Cricket: Leicestershire's progress cramped by damp

Click to follow
Leicestershire v Kent

IT is 13 years since the Test and County Cricket Board outlawed uncovered pitches, although Kent must be wondering whether the news has yet to filter through to the Midlands.

After the Benson and Hedges Cup debacle at Edgbaston, Kent found another strip at Grace Road capable of supporting a colony of frogs, although it is hard to imagine that the frogs could have jumped any higher than yesterday's batsmen. The ball seamed extravagantly, occasionally took off vertically, and Leciestershire's 204 might even be enough for a first-innings lead.

The problem at Leicester is inadequate covering, and if they are a little strapped for cash it may have something to do with the pounds 100,000 pay-off to their former chief executive Mike Turner, whose departure after a 44-year association with the club still dominates Members' Bar gossip.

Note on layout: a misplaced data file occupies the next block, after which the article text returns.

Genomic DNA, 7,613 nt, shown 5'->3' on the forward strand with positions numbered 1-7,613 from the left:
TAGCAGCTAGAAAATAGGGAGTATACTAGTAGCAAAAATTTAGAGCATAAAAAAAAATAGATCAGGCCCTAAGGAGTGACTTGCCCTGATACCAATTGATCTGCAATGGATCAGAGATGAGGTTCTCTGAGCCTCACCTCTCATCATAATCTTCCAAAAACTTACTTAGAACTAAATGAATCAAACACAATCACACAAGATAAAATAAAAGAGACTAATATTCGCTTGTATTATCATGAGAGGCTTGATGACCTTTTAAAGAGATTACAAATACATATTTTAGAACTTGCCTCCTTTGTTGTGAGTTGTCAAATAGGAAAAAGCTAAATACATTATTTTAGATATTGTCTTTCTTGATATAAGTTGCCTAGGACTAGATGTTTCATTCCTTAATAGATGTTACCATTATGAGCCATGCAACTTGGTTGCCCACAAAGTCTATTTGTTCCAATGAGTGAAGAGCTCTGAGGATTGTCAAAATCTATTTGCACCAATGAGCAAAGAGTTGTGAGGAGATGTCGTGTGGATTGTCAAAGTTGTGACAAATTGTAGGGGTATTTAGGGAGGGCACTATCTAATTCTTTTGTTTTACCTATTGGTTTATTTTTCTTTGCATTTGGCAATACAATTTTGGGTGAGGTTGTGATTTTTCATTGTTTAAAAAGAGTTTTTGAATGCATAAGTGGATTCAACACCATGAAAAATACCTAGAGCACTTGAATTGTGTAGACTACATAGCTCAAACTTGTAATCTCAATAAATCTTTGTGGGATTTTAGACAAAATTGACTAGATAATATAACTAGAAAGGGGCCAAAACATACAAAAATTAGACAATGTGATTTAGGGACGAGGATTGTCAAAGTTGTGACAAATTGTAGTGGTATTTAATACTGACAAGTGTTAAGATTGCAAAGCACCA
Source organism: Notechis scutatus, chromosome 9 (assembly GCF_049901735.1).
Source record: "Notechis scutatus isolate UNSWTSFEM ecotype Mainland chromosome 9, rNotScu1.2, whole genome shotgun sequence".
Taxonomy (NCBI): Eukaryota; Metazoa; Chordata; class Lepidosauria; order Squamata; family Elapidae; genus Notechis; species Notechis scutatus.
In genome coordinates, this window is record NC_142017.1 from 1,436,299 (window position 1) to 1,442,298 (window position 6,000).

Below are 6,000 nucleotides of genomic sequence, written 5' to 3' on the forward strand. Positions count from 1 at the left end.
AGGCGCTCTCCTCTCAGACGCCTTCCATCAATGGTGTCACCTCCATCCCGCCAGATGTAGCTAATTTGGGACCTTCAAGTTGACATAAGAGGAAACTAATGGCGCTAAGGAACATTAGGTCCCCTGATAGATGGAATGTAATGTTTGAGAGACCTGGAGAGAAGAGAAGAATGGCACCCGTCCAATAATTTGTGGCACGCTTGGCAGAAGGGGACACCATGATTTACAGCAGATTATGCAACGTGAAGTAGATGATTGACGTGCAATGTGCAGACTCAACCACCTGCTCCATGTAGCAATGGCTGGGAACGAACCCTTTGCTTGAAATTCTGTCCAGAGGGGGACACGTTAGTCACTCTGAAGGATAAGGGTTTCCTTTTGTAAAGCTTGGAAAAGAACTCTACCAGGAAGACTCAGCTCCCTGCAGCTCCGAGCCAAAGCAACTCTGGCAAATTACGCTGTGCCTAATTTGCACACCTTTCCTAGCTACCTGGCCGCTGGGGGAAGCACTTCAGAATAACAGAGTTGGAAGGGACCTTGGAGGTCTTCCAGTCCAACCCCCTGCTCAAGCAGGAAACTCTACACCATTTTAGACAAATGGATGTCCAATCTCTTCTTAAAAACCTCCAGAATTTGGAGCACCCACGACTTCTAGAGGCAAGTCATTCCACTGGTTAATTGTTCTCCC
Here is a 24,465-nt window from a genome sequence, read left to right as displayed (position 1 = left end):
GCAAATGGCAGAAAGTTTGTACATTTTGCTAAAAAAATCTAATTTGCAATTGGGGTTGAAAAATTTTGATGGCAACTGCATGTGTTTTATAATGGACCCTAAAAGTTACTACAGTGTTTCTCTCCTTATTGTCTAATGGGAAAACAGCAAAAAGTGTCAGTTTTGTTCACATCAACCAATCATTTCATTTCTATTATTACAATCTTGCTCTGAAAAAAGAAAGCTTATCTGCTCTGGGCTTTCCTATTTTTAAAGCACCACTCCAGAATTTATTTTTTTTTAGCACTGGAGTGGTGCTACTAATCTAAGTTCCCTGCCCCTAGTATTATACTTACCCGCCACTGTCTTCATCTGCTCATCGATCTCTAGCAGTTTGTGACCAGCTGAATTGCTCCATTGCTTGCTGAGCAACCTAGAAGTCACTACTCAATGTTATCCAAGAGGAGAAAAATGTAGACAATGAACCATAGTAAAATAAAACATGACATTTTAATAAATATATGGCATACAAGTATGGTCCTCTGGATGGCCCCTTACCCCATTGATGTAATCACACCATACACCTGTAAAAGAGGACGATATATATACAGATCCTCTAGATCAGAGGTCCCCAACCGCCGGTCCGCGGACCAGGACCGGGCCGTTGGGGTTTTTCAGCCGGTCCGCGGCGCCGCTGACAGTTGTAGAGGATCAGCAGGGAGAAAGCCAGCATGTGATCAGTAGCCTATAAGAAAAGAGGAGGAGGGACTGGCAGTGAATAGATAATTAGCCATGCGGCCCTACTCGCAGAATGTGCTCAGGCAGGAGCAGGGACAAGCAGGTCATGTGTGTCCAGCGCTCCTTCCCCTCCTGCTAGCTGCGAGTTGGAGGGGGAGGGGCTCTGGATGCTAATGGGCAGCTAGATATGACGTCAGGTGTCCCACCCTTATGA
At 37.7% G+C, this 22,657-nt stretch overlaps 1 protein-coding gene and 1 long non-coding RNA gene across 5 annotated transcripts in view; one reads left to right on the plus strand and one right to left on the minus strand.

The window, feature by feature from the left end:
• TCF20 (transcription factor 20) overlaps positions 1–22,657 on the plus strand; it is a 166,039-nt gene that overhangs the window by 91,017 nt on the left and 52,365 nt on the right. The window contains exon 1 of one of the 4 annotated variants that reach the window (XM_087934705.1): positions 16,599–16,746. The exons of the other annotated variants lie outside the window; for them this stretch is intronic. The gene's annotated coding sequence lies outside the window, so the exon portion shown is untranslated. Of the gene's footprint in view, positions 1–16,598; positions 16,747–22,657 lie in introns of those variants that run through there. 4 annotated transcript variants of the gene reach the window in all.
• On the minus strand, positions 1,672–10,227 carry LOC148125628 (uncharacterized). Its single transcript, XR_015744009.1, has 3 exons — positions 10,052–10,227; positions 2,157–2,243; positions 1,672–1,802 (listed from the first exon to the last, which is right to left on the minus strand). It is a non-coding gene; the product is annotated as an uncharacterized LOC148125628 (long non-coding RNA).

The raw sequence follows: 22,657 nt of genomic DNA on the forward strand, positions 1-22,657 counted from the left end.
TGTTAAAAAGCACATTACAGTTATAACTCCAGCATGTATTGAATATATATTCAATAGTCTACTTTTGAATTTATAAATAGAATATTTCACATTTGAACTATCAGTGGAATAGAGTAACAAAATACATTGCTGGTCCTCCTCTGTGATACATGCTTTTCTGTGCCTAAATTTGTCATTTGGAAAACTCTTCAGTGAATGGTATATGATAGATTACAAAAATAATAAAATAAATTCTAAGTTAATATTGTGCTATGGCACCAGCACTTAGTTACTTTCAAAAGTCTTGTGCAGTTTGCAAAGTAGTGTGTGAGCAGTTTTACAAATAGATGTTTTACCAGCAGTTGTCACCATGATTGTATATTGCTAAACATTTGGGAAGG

According to the president, Brian Smith, there had been a falling out in 'disputes over policies and details'. There had, he added, been a 'breakdown of mutual faith, trust and goodwill'.

Turner then withdrew his candidature for the committee. Proposals to elect Turner an honorary life and vice-president were then rejected at the agm to mark the end of a revolution that was bloody even by Yorkshire standards.

On the field, Leicestershire have made a decent start to the Championship with two wins out of three, and a few of their players would have been responsible for Keith Fletcher's attendance yesterday.

It was, though, hardly a day for judging batsmen, with the ball leaving juicy red marks on a damp green carpet, nor, for precisely the same reason, for identifying potential wicket-takers on Test pitches. On a chill, hamstring-threatening day, Fletcher would probably have regarded the sight of Alan Igglesden bowling two lengthy spells without going twang as a bonus, although Igglesden looked to be trying a touch too hard in conditions which demanded little more than plonking the ball on the spot.

Kent's most impressive purveryors yesterday were Min Patel, a Bombay-born left-arm spinner, and Duncan Spencer, an Australian-reared, English-qualified, seriously brisk fast bowler. As he spends a good deal of time on the physio's couch Fletcher has probably pencilled him in already.